Music

BIG: New KB24 Commercial

…why we still kind of like commercials… and basketball… and Kobe… pretty much no matter what.

Posted in Art, Movies, Music, notes, Sports, TV Tagged with: , ,

In case you missed the Prez’s speech today, or just would like a little more, here’s a sing-along musical version (content warning)

Remember him, remember his song, remembers his tire iron, remember his enchanting thong.

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We let her out of our sight II

It is, of course, a crucifixion.

Posted in Music, Photography, Religion

We let her out of our sight

It’s just a movie poster, for a movie I don’t recall anyone ever having had much to say about, but the image always stuck in my mind, and today it seems especially sad and expressive. The concept of the movie

Posted in Music

Maybe the drumming phrog’ll forgive me for Die Antwoord?

synaesthetic drumming

Posted in Music, notes Tagged with: , ,

it defny freeky sez it like me a lot

h/t Nerdcore

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Not Quite Right Between the Eyes

Put the video after the jump, because someone picked a “splash” image that’s a little too memento mori for me to hit the wayward visitor with it right between the eyes.  (Am I wrongfully denying you a shock to which

Posted in Art, Movies, Music, notes

irrelevantly

Speaking as a male-bodied “person”

Posted in Art, Miscellany, Music, Politics Tagged with: , , ,

Prisencolinensinainciusol

Prisencolinensinainciusol

Posted in Music, notes

Happy Birthday T-Monk…

Some music to listen to as you admire the new additions to our image archives…

Posted in Art, Meta, Movies, Music

From the Featured Archives

Noted & Quoted

TV pundits and op-ed writers of every major newspaper epitomize how the Democratic establishment has already reached a consensus: the 2020 nominee must be a centrist, a Joe Biden, Cory Booker or Kamala Harris–type, preferably. They say that Joe Biden should "run because [his] populist image fits the Democrats’ most successful political strategy of the past generation" (David Leonhardt, New York Times), and though Biden "would be far from an ideal president," he "looks most like the person who could beat Trump" (David Ignatius, Washington Post). Likewise, the same elite pundit class is working overtime to torpedo left-Democratic candidates like Sanders.

For someone who was not acquainted with Piketty's paper, the argument for a centrist Democrat might sound compelling. If the country has tilted to the right, should we elect a candidate closer to the middle than the fringe? If the electorate resembles a left-to-right line, and each voter has a bracketed range of acceptability in which they vote, this would make perfect sense. The only problem is that it doesn't work like that, as Piketty shows.

The reason is that nominating centrist Democrats who don't speak to class issues will result in a great swathe of voters simply not voting. Conversely, right-wing candidates who speak to class issues, but who do so by harnessing a false consciousness — i.e. blaming immigrants and minorities for capitalism's ills, rather than capitalists — will win those same voters who would have voted for a more class-conscious left candidate. Piketty calls this a "bifurcated" voting situation, meaning many voters will connect either with far-right xenophobic nationalists or left-egalitarian internationalists, but perhaps nothing in-between.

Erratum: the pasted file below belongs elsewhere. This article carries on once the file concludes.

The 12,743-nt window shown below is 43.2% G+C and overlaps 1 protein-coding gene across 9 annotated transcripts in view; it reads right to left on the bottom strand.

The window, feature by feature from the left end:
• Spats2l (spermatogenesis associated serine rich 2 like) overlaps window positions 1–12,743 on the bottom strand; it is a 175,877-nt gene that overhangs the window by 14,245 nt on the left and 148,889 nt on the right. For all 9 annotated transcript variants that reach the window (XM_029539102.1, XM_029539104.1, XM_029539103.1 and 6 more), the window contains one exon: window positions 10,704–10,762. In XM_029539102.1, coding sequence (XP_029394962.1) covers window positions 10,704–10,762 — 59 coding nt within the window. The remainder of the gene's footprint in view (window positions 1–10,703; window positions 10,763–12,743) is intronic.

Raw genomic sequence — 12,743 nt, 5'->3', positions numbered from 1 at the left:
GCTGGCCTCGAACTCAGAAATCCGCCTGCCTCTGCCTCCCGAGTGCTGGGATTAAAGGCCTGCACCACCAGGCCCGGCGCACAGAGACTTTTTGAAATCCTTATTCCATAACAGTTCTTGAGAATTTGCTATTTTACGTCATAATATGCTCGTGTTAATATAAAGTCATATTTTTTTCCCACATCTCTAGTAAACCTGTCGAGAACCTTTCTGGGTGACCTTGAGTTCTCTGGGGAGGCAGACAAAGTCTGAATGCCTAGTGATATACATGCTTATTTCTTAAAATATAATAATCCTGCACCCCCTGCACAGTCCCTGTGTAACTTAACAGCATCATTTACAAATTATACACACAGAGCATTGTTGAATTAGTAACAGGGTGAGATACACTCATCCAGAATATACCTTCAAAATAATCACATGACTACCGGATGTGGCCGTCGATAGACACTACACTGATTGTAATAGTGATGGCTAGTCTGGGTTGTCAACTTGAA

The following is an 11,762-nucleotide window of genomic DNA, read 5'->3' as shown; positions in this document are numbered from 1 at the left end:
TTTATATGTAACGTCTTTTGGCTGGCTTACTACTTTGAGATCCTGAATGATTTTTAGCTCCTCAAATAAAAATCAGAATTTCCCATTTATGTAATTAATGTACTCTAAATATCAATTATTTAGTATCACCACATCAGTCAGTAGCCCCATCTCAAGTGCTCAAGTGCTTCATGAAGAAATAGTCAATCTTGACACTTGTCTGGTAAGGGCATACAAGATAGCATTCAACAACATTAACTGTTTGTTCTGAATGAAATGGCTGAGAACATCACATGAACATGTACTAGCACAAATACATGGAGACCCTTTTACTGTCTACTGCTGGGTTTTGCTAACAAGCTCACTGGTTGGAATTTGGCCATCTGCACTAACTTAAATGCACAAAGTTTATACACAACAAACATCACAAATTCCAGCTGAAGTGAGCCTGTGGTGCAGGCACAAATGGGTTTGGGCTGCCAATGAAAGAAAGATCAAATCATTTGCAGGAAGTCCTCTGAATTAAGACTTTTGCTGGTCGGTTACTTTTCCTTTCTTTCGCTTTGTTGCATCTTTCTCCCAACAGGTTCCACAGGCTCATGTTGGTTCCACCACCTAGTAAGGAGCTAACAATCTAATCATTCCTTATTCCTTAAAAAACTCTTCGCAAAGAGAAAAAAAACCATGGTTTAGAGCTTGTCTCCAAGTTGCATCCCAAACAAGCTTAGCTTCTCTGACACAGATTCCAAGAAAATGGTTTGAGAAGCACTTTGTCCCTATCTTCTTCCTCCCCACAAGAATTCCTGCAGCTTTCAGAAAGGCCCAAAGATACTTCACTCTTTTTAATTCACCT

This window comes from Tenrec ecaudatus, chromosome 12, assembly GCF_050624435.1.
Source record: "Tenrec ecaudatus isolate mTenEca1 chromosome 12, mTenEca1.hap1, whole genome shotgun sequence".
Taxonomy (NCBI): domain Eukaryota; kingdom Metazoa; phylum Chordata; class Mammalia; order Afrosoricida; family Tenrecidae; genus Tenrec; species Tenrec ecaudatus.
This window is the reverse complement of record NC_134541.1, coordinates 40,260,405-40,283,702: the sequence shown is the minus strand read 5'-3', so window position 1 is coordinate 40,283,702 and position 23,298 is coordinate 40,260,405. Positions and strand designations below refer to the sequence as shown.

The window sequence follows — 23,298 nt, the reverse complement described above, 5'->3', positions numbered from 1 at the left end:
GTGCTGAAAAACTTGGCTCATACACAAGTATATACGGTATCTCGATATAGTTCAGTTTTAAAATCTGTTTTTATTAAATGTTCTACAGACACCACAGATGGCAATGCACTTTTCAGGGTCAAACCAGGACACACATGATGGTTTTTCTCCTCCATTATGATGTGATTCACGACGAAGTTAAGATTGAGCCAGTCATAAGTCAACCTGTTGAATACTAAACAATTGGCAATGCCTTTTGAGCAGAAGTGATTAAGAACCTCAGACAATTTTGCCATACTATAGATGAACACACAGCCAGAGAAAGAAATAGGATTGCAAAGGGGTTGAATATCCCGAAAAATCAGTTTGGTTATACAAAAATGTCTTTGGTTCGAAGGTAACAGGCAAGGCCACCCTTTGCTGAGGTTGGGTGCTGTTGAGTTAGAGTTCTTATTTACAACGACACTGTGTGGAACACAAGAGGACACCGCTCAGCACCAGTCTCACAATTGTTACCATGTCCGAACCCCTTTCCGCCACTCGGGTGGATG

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Understanding Trump’s charisma offers important clues to understanding the problems that the Democrats need to address. Most important, the Democratic candidate must convey a sense that he or she will fulfil the promise of 2008: not piecemeal reform but a genuine, full-scale change in America’s way of thinking. It’s also crucial to recognise that, like Britain, America is at a turning point and must go in one direction or another. Finally, the candidate must speak to Americans’ sense of self-respect linked to social justice and inclusion. While Weber’s analysis of charisma arose from the German situation, it has special relevance to the United States of America, the first mass democracy, whose Constitution invented the institution of the presidency as a recognition of the indispensable role that unique individuals play in history.

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[E]ven Fox didn’t tout Bartiromo’s big scoops on Trump’s legislative agenda, because 10 months into the Trump presidency, nobody is so foolish as to believe that him saying, “We’re doing a big infrastructure bill,” means that the Trump administration is, in fact, doing a big infrastructure bill. The president just mouths off at turns ignorantly and dishonestly, and nobody pays much attention to it unless he says something unusually inflammatory.On some level, it’s a little bit funny. On another level, Puerto Rico is still languishing in the dark without power (and in many cases without safe drinking water) with no end in sight. Trump is less popular at this point in his administration than any previous president despite a generally benign economic climate, and shows no sign of changing course. Perhaps it will all work out for the best, and someday we’ll look back and chuckle about the time when we had a president who didn’t know anything about anything that was happening and could never be counted on to make coherent, factual statements on any subject. But traditionally, we haven’t elected presidents like that — for what have always seemed like pretty good reasons — and the risks of compounding disaster are still very much out there.

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